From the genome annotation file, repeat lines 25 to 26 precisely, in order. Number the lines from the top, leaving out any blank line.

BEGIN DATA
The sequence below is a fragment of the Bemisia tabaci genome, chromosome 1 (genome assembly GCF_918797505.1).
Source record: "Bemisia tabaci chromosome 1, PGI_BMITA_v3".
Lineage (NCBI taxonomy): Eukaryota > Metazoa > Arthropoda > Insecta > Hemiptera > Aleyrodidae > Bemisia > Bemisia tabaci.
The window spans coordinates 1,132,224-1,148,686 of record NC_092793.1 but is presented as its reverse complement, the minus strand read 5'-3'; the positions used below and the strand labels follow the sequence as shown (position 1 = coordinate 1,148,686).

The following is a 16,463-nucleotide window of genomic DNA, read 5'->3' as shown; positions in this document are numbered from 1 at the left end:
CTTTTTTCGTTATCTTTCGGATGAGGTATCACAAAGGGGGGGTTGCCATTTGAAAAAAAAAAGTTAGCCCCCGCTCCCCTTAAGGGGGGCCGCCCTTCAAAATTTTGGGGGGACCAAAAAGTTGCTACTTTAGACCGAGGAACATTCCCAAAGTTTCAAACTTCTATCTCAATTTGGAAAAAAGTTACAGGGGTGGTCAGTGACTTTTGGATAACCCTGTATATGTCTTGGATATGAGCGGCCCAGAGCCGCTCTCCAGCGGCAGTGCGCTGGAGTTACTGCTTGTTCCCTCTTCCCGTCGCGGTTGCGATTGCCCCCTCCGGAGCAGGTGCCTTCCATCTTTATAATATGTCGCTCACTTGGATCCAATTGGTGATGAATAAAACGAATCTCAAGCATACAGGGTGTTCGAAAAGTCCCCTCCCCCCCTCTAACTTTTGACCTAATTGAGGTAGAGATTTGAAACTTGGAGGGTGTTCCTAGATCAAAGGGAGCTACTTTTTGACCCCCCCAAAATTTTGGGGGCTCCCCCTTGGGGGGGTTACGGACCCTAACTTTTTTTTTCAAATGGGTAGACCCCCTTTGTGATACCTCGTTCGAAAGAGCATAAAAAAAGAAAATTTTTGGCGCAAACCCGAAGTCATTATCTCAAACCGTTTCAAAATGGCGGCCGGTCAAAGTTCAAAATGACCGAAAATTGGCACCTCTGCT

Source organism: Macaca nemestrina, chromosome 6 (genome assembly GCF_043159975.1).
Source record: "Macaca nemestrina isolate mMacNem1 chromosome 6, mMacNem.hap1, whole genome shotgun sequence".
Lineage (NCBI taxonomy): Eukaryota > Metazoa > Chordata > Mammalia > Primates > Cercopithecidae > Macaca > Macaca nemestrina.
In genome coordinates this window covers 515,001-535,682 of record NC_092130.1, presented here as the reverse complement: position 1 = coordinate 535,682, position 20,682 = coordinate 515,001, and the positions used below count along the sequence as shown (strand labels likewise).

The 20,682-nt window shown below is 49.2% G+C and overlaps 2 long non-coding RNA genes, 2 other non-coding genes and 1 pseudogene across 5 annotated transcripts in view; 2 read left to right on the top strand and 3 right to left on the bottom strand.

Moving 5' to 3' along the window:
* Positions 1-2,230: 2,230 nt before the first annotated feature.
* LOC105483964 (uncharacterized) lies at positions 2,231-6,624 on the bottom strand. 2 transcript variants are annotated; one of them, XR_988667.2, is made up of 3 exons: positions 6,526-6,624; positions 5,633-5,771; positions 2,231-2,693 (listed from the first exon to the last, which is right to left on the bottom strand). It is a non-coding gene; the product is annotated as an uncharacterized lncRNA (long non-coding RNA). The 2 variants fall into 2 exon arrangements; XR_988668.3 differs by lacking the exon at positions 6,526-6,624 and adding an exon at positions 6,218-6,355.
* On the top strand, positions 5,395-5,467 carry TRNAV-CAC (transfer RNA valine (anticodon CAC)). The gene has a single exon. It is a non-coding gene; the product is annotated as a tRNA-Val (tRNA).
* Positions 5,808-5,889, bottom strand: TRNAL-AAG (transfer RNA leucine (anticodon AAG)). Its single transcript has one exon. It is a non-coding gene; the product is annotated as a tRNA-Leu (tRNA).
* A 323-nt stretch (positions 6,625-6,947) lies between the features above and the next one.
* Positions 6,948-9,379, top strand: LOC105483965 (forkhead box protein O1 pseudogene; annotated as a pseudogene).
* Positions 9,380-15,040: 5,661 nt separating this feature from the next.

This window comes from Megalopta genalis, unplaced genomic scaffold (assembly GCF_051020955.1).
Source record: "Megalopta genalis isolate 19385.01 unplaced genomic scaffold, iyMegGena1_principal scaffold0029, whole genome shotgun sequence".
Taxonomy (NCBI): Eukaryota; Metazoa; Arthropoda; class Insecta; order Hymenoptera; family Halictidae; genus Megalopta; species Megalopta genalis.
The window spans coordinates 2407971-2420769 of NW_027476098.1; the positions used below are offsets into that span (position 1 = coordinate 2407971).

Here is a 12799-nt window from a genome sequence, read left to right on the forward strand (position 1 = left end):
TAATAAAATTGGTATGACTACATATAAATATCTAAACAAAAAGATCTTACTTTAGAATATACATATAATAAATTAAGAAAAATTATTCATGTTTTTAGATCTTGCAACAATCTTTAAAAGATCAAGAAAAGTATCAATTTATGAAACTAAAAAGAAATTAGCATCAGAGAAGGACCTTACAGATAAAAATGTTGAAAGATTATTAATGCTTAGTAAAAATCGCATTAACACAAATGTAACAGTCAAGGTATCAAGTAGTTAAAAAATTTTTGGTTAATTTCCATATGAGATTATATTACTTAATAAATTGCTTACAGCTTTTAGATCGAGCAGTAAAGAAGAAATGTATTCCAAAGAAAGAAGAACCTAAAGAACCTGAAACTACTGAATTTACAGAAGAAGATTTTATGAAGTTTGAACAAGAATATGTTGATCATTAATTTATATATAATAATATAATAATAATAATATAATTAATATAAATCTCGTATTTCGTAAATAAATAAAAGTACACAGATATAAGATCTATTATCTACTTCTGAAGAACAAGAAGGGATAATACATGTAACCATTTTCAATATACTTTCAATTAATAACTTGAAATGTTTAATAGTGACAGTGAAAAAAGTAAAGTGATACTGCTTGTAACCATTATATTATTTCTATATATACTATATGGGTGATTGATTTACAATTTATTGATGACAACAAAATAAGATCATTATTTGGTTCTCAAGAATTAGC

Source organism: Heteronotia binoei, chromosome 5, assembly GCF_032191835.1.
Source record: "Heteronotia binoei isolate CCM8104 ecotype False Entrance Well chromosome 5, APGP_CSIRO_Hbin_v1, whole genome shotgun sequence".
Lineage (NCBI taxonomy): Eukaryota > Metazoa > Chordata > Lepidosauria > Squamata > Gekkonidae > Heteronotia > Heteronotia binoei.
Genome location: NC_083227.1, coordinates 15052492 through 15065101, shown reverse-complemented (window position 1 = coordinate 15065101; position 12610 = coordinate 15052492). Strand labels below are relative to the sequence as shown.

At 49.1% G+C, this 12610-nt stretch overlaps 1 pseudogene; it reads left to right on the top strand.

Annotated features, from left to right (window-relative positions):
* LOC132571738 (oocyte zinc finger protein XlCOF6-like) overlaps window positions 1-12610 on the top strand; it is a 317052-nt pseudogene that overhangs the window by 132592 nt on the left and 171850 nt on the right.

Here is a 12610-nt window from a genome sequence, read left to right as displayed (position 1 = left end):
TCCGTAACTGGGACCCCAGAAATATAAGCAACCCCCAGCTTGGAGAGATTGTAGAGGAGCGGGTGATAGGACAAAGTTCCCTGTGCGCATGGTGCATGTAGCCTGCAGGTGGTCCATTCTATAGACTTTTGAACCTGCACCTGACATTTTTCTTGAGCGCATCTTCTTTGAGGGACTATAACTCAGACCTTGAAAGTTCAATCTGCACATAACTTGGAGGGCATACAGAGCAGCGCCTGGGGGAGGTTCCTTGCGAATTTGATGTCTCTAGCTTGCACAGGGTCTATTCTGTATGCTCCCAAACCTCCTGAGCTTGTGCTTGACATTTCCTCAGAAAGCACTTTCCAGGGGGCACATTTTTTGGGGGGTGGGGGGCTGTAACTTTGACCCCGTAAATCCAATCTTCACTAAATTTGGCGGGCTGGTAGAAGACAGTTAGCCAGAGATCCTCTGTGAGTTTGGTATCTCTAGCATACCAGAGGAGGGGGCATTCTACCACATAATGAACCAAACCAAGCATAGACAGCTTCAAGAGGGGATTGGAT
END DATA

TAATAAAATTGGTATGACTACATATAAATATCTAAACAAAAAGATCTTACTTTAGAATATACATATAATAAATTAAGAAAAATTATTCATGTTTTTAGATCTTGCAACAATCTTTAAAAGATCAAGAAAAGTATCAATTTATGAAACTAAAAAGAAATTAGCATCAGAGAAGGACCTTACAGATAAAAATGTTGAAAGATTATTAATGCTTAGTAAAAATCGCATTAACACAAATGTAACAGTCAAGGTATCAAGTAGTTAAAAAATTTTTGGTTAATTTCCATATGAGATTATATTACTTAATAAATTGCTTACAGCTTTTAGATCGAGCAGTAAAGAAGAAATGTATTCCAAAGAAAGAAGAACCTAAAGAACCTGAAACTACTGAATTTACAGAAGAAGATTTTATGAAGTTTGAACAAGAATATGTTGATCATTAATTTATATATAATAATATAATAATAATAATATAATTAATATAAATCTCGTATTTCGTAAATAAATAAAAGTACACAGATATAAGATCTATTATCTACTTCTGAAGAACAAGAAGGGATAATACATGTAACCATTTTCAATATACTTTCAATTAATAACTTGAAATGTTTAATAGTGACAGTGAAAAAAGTAAAGTGATACTGCTTGTAACCATTATATTATTTCTATATATACTATATGGGTGATTGATTTACAATTTATTGATGACAACAAAATAAGATCATTATTTGGTTCTCAAGAATTAGC

Source organism: Heteronotia binoei, chromosome 5, assembly GCF_032191835.1.